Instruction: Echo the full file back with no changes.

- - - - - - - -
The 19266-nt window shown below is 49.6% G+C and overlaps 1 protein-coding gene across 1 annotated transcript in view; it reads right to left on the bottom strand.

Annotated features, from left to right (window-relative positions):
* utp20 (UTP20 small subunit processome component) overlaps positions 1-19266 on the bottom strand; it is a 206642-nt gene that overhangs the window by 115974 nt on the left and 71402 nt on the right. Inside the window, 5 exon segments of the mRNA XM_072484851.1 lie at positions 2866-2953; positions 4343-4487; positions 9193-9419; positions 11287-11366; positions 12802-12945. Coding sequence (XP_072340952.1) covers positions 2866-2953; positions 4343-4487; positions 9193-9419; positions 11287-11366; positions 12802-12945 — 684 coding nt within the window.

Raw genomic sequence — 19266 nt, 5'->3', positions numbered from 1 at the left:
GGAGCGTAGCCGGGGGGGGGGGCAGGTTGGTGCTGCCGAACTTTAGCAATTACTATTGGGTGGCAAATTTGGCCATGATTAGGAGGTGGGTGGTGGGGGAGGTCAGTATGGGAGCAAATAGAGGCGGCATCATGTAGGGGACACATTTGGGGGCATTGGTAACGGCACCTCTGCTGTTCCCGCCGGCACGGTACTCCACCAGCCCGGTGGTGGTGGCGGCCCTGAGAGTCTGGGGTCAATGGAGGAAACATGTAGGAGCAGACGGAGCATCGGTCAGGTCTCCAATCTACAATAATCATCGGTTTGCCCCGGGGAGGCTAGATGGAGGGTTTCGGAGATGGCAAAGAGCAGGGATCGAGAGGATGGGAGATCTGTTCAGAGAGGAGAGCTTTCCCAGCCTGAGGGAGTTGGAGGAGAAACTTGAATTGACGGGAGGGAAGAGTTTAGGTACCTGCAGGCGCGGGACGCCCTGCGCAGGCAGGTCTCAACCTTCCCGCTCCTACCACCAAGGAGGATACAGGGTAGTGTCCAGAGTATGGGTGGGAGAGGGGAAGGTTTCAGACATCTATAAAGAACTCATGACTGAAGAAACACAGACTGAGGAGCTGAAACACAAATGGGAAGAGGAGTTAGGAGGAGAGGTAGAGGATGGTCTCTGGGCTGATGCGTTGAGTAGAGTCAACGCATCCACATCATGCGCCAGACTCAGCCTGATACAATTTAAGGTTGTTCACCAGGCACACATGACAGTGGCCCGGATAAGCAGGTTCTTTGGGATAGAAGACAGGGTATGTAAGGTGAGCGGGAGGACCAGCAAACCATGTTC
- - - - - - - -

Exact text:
The 19266-nt window shown below is 49.6% G+C and overlaps 1 protein-coding gene across 1 annotated transcript in view; it reads right to left on the bottom strand.

Annotated features, from left to right (window-relative positions):
* utp20 (UTP20 small subunit processome component) overlaps positions 1-19266 on the bottom strand; it is a 206642-nt gene that overhangs the window by 115974 nt on the left and 71402 nt on the right. Inside the window, 5 exon segments of the mRNA XM_072484851.1 lie at positions 2866-2953; positions 4343-4487; positions 9193-9419; positions 11287-11366; positions 12802-12945. Coding sequence (XP_072340952.1) covers positions 2866-2953; positions 4343-4487; positions 9193-9419; positions 11287-11366; positions 12802-12945 — 684 coding nt within the window.

Raw genomic sequence — 19266 nt, 5'->3', positions numbered from 1 at the left:
GGAGCGTAGCCGGGGGGGGGGGCAGGTTGGTGCTGCCGAACTTTAGCAATTACTATTGGGTGGCAAATTTGGCCATGATTAGGAGGTGGGTGGTGGGGGAGGTCAGTATGGGAGCAAATAGAGGCGGCATCATGTAGGGGACACATTTGGGGGCATTGGTAACGGCACCTCTGCTGTTCCCGCCGGCACGGTACTCCACCAGCCCGGTGGTGGTGGCGGCCCTGAGAGTCTGGGGTCAATGGAGGAAACATGTAGGAGCAGACGGAGCATCGGTCAGGTCTCCAATCTACAATAATCATCGGTTTGCCCCGGGGAGGCTAGATGGAGGGTTTCGGAGATGGCAAAGAGCAGGGATCGAGAGGATGGGAGATCTGTTCAGAGAGGAGAGCTTTCCCAGCCTGAGGGAGTTGGAGGAGAAACTTGAATTGACGGGAGGGAAGAGTTTAGGTACCTGCAGGCGCGGGACGCCCTGCGCAGGCAGGTCTCAACCTTCCCGCTCCTACCACCAAGGAGGATACAGGGTAGTGTCCAGAGTATGGGTGGGAGAGGGGAAGGTTTCAGACATCTATAAAGAACTCATGACTGAAGAAACACAGACTGAGGAGCTGAAACACAAATGGGAAGAGGAGTTAGGAGGAGAGGTAGAGGATGGTCTCTGGGCTGATGCGTTGAGTAGAGTCAACGCATCCACATCATGCGCCAGACTCAGCCTGATACAATTTAAGGTTGTTCACCAGGCACACATGACAGTGGCCCGGATAAGCAGGTTCTTTGGGATAGAAGACAGGGTATGTAAGGTGAGCGGGAGGACCAGCAAACCATGTTC